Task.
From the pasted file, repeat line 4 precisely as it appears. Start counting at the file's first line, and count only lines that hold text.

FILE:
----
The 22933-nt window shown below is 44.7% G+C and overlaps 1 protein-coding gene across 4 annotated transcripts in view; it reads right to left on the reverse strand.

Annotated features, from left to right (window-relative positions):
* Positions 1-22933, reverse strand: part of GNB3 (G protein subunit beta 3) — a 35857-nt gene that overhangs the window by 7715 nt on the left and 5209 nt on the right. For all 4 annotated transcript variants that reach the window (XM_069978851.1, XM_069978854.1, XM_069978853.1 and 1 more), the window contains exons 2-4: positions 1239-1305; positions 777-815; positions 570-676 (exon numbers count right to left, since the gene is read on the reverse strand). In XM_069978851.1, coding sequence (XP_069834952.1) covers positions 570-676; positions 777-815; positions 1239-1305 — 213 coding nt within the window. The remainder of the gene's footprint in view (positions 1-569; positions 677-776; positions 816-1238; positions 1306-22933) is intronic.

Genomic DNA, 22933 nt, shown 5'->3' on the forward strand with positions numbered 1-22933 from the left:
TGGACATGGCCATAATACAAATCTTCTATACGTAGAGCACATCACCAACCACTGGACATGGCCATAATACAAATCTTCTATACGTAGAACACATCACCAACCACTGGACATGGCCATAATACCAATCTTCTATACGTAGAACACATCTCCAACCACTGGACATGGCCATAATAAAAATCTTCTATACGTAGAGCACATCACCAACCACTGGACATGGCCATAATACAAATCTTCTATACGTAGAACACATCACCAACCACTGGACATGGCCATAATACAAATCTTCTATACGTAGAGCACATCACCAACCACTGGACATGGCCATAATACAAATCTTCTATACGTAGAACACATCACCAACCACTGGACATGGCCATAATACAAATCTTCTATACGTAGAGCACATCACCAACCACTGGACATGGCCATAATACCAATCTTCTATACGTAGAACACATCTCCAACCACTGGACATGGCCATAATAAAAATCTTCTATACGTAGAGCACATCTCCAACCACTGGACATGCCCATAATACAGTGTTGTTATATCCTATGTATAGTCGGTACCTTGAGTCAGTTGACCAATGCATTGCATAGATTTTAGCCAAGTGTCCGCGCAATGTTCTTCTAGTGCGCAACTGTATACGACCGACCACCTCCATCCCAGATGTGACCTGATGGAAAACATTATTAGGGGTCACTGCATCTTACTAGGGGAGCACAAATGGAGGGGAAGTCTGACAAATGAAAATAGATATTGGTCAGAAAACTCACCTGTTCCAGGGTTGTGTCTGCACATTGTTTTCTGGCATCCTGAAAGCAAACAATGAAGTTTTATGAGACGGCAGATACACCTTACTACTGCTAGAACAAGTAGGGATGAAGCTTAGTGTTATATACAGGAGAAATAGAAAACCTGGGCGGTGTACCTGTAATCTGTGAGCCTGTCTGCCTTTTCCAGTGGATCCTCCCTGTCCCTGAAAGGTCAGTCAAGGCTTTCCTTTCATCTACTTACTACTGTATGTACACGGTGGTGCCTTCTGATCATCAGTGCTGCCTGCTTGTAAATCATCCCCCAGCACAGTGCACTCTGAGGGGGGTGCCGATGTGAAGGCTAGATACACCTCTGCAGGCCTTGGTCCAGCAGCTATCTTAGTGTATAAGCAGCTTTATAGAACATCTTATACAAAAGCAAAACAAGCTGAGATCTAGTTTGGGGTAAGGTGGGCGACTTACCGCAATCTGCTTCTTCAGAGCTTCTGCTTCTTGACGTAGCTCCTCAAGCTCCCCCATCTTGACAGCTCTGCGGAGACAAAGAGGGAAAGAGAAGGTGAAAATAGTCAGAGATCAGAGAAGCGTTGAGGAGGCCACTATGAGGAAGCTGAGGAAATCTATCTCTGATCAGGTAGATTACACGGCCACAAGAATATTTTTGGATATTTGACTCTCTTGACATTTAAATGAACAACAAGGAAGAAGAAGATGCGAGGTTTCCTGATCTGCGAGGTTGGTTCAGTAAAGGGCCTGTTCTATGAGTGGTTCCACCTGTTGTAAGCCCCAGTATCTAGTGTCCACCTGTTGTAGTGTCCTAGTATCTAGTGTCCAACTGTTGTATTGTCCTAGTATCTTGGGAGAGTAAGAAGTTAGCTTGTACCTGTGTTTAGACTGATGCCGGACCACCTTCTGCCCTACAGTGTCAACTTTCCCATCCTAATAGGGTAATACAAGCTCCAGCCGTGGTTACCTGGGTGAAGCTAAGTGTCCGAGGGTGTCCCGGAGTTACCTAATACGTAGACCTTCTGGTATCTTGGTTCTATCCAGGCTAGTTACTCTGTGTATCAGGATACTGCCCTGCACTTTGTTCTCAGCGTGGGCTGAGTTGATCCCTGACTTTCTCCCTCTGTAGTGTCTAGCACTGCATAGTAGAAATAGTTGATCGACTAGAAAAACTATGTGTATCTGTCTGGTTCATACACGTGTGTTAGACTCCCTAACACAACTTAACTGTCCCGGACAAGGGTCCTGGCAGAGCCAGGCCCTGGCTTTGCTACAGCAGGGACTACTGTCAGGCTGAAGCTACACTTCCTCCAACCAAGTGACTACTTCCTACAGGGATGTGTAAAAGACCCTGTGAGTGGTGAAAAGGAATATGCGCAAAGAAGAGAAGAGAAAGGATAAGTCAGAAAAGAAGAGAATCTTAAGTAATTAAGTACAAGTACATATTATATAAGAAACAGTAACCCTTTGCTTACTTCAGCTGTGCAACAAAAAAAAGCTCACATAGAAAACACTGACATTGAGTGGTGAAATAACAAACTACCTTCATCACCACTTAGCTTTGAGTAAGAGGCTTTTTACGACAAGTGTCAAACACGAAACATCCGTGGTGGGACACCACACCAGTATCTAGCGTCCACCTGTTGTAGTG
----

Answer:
Genomic DNA, 22933 nt, shown 5'->3' on the forward strand with positions numbered 1-22933 from the left: